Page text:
“The wide-ranging controversies surrounding tobacco are captured in the cartoons, from the misguided quest for a safe cigarette to the targeting of tobacco advertising to women and minority groups,” Blum said. “Cartoons on smoking have had an impact at both the local and national levels. Editorial cartoons practically laughed Joe Camel out of town and helped pass countless clean indoor air laws.”
In their artist’s statement, several of the cartoonists relate that their family members have suffered from smoking-related illnesses. For example, David Fitzsimmons of The Arizona Star, said “My mother and father died within a month of each other because of their inability to overcome their addiction to cigarettes. I understand, firsthand, the impact of tobacco on the lives of people.”
For half a century, the cartoonist most unapologetically opposed to smoking and the tobacco industry was The Washington Post’s Herblock (Herb Block ), several of whose cartoons are reproduced in the show.
Not all cartoonists have depicted tobacco as an evil weed. Indeed, several could be described as anti-anti-smoking, in part based on their belief in the freedom to choose. Clay Bennett of the Christian Science Monitor wonders if there also should be laws against nagging and finger-wagging. The New York Post’s Sean Delonas foresees the advent of a smoke police force roaming sidewalks and parks.
The exhibition debuted at the Ann Tower Gallery in Lexington, Ky. in conjunction with the annual convention of the Association of American Editorial Cartoonists. It also was displayed in Seattle, Tuscaloosa, and Birmingham, Ala. Its display in Washington, D.C. is the conclusion of its traveling schedule.
“We are happy to be hosting ‘Cartoonists Take Up Smoking,’ said Adrianne Noe, Ph.D., the museum’s director. “The assembled cartoonists’ work rival any scalpel we have on display for their sharpness. They span the humorous to the deadly serious and will allow visitors to relive a public medical and political debate about a health issue that continues to grasp us all. It’s particularly fitting to host this wonderful collection at the nation’s medical museum, where it will be seen amid other exhibits that inspire learning about medicine and health, including the real lungs of a person who smoked.”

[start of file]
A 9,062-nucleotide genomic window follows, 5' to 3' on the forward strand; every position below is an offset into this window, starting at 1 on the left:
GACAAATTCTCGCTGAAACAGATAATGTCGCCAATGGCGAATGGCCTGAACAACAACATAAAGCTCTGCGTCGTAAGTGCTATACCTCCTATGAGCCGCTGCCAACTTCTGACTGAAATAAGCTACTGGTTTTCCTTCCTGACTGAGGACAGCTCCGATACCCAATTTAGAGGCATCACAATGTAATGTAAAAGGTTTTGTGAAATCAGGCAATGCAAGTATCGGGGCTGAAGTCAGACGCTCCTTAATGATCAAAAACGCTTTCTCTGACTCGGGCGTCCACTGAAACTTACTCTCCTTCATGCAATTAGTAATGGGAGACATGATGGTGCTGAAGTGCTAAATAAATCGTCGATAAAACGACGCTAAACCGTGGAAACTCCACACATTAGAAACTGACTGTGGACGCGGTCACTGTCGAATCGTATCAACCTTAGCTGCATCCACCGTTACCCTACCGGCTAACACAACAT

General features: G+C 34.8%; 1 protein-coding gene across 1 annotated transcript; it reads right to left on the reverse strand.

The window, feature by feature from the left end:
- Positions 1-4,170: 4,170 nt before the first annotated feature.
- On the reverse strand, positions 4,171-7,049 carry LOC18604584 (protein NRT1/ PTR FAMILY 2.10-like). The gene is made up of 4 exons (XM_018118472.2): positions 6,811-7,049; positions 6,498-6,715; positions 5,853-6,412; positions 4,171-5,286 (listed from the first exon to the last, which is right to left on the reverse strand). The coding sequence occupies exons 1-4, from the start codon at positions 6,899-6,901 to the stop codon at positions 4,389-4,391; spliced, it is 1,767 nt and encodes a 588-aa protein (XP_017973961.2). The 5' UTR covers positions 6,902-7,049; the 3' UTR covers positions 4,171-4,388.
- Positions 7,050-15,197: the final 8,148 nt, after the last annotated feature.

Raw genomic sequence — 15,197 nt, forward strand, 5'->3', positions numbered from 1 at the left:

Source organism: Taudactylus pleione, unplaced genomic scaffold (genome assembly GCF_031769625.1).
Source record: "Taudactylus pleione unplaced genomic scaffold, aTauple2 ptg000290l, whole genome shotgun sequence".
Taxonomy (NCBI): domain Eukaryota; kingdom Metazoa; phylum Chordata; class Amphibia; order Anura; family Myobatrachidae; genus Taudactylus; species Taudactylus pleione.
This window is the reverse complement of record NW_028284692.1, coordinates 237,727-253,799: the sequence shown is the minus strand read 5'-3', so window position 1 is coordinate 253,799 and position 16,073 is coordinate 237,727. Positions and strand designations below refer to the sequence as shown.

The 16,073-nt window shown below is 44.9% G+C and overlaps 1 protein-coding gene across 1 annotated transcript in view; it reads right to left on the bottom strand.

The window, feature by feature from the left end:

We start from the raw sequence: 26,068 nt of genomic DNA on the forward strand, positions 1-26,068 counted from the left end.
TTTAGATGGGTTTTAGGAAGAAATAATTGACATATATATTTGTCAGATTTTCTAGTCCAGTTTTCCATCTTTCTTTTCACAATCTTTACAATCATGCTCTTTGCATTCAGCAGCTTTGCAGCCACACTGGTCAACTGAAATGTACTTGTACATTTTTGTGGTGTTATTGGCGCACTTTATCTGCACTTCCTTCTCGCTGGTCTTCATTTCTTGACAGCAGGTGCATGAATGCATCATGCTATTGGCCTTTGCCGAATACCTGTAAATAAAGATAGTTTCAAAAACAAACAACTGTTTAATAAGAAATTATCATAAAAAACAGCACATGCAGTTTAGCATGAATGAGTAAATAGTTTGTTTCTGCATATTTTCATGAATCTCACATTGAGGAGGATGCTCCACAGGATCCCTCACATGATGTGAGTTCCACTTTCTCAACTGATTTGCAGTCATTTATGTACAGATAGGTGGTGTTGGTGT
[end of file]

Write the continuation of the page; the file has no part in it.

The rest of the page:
The exhibit, which was produced with the cooperation of the Association of American Editorial Cartoonists, will be on display at the museum during the week of the World Conference on Tobacco or Health, July 10-15, at the Washington Convention Center in Washington, D.C.
Lori Jacobi, M.A., archivist at the University of Alabama Center for the Study of Tobacco and Society, provided additional support with the design, organization, and coordination of the exhibition. Eric Solberg, M.S., of Houston, Texas, past director of Doctors Ought to Care, served as Blum’s principal adviser since the exhibition’s inception a decade ago.
The exhibit installation was designed by museum exhibits manager, Steve Hill, with assistance from anatomical collection curator Lenore Barbian, Ph.D., exhibits specialist, Bill Discher, registrar Michelle Fontenot, collections manager Elizabeth Lockett, public affairs specialist Courtney MacGregor, and public affairs officer Steven Solomon.
The Herblock Foundation gave a special unrestricted gift to the Center for the Study of Tobacco and Society, which is helping to cover various expenses and to produce a facsimile exhibition for display in other cities.
The exhibit is running through March 31, 2007. It will be on display at the museum, which is open every day except Dec. 25 from 10 a.m. to 5:30 p.m. The museum is located at Walter Reed Army Medical Center, 6900 Georgia Ave. and Elder Street, NW, Washington, D.C. For more information call (202) 782 2200 or visit